I have a friend we'll call Myron. He's a great guy, quiet, who owns
a comic book store. He also has a black belt in tai kwon do. A few
years ago he was in his store minding his own business when a trio
of gentlemen came in and tried to rob him. When the dust settled a
few seconds later the would-be thugs were on the ground in various
states of disrepair, and Myron was calling 911 to come and collect
them. He told me later that he was pretty sure the guys were
amateurs since they had made so many mistakes while attacking him.
In fact, Myron said, he had so many options for taking them down
that it almost took him too long to decide which one to use.
Reading THE MASTER OF RAIN by Tom Bradby reminded me of that
incident. Bradby's tale succeeds on so many levels that it's
difficult to pigeonhole this novel in any other genre other than
"incredible." It is by turns a historical novel, a romance, a
thriller, and a mystery. It is superlative in all of those aspects,
THE MASTER OF RAIN is set in Shanghai in the mid-1920s. There is a
roiling sense of unease in the city, a city that has many masters,
foreign and domestic. There are the Americans, the British, the
French, a multinational foreign conglomerate of corporations, and
oh yeah, the Chinese. There is also a large group of Russian
immigrants, some fleeing the chaos and destruction wrought by the
Communist revolution, others imported for the purpose of fomenting
a similar revolution in China. There is a quasi-official Chinese
government, and there is the criminal as well --- and it is the
criminal element that is the de facto ruling entity in Shanghai.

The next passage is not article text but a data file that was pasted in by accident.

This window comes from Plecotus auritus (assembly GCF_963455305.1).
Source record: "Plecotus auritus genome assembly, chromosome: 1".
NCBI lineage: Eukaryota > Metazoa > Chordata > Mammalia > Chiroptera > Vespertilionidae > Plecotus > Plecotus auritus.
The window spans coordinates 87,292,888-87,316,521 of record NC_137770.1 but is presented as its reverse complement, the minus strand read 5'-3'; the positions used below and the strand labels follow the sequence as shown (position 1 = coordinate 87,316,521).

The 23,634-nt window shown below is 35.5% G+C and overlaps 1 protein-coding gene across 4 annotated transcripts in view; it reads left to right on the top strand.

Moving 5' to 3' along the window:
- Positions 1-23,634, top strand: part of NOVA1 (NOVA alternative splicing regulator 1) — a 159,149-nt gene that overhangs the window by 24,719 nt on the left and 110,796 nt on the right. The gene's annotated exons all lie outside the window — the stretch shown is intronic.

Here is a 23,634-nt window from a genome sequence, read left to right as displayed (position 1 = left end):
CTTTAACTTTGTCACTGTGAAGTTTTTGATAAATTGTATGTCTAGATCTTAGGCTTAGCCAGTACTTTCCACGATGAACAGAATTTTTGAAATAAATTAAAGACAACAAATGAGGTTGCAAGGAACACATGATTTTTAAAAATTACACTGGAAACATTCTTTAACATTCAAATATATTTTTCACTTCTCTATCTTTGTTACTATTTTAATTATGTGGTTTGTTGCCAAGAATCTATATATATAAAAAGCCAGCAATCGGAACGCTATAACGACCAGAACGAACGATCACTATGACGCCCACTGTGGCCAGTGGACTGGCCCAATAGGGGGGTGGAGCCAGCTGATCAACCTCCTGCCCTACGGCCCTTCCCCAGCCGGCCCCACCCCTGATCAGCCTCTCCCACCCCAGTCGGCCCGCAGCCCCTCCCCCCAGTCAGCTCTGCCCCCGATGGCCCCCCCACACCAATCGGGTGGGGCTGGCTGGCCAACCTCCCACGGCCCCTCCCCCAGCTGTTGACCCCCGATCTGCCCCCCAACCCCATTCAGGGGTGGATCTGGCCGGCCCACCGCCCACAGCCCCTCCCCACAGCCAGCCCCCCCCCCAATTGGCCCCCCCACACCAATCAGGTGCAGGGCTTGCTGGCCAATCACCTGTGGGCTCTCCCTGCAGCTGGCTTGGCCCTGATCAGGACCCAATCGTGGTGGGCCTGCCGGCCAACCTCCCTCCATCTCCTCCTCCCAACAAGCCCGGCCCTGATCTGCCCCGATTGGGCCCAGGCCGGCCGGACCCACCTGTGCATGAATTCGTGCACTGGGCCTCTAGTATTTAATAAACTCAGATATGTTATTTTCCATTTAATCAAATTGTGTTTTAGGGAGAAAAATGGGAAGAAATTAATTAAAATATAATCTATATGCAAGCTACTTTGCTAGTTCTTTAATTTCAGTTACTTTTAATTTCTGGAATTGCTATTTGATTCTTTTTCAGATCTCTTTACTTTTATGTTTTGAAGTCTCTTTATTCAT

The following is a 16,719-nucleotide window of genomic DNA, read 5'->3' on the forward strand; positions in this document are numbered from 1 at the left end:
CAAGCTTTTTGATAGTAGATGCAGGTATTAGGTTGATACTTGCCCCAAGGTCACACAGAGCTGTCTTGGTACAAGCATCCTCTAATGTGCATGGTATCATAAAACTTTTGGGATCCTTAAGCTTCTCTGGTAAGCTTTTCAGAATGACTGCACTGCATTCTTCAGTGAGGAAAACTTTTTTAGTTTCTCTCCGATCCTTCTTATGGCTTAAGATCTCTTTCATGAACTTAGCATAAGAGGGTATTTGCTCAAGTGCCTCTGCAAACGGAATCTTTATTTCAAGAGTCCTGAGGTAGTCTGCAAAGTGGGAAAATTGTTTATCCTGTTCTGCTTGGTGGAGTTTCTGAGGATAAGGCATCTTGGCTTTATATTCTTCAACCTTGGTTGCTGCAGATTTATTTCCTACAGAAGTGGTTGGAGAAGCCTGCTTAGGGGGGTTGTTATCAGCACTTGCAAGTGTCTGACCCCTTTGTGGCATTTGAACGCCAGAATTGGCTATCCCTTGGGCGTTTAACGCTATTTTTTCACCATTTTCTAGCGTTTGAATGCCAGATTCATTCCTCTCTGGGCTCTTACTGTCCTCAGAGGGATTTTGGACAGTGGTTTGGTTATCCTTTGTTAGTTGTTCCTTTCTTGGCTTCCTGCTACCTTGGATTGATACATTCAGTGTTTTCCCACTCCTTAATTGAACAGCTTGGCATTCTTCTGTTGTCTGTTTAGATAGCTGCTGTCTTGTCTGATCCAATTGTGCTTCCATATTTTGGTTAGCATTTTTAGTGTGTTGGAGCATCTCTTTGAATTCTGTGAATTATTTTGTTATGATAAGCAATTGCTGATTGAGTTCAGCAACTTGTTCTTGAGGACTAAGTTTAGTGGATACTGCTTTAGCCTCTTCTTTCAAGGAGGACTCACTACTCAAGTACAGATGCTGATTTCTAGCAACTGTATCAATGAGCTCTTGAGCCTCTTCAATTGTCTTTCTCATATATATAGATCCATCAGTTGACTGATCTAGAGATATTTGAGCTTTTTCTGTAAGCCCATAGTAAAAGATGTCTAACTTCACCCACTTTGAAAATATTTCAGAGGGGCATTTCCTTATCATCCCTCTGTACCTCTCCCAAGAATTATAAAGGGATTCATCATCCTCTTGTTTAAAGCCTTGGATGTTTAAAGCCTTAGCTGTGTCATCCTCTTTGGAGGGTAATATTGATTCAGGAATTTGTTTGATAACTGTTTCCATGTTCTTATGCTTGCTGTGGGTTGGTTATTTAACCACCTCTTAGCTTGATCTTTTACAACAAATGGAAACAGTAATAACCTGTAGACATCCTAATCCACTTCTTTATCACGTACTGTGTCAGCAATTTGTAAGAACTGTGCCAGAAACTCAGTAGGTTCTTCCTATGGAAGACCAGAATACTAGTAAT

The criminal warlord in Shanghai, and accordingly the most powerful
man in the city, is Lu Huang. Nothing happens in the city without
his blessing. It is into this caldron that Richard Field is
Field is a British policeman who is new to the international police
force. It is said that everyone who comes to Shanghai does so for
the purpose of becoming rich or running. Field is running from his
past life, seeking to escape not justice but memories. Any hope he
had of achieving solace is dashed when he arrives at a brutal crime
scene in which a young Russian woman has been found brutally
murdered. The death of this young woman, a prostitute, is of little
concern to the police force. Field, haunted by the violence of the
act as well as by Natasha Medvedov, the woman's next door neighbor,
presses his investigation. He soon discovers that there have been
other victims and that they are all linked by their employment to
Lu. He also finds that there are those, even on his own police
force, who do not want the murders investigated or solved. Field
becomes obsessed with Medvedov, and with the spiral of trickery,
deceit, and perversion that he is sucked into as he presses
doggedly onward with his investigation. He soon comes to believe
that there is no one --- absolutely no one --- that he can trust.
Nothing is as it seems in Shanghai.
Bradby, who is a foreign correspondent for ITN, the British
television network, did yeoman's work in researching historical
records and cultural accounts of life in Shanghai in the 1920s.
Research alone, however, could not create a work of this stature.
This is a strong, confident novel, one that never missteps, never
falters. It is a novel to be savored slowly and enjoyed at all of
its many levels.
Reviewed by Joe Hartlaub on January 22, 2011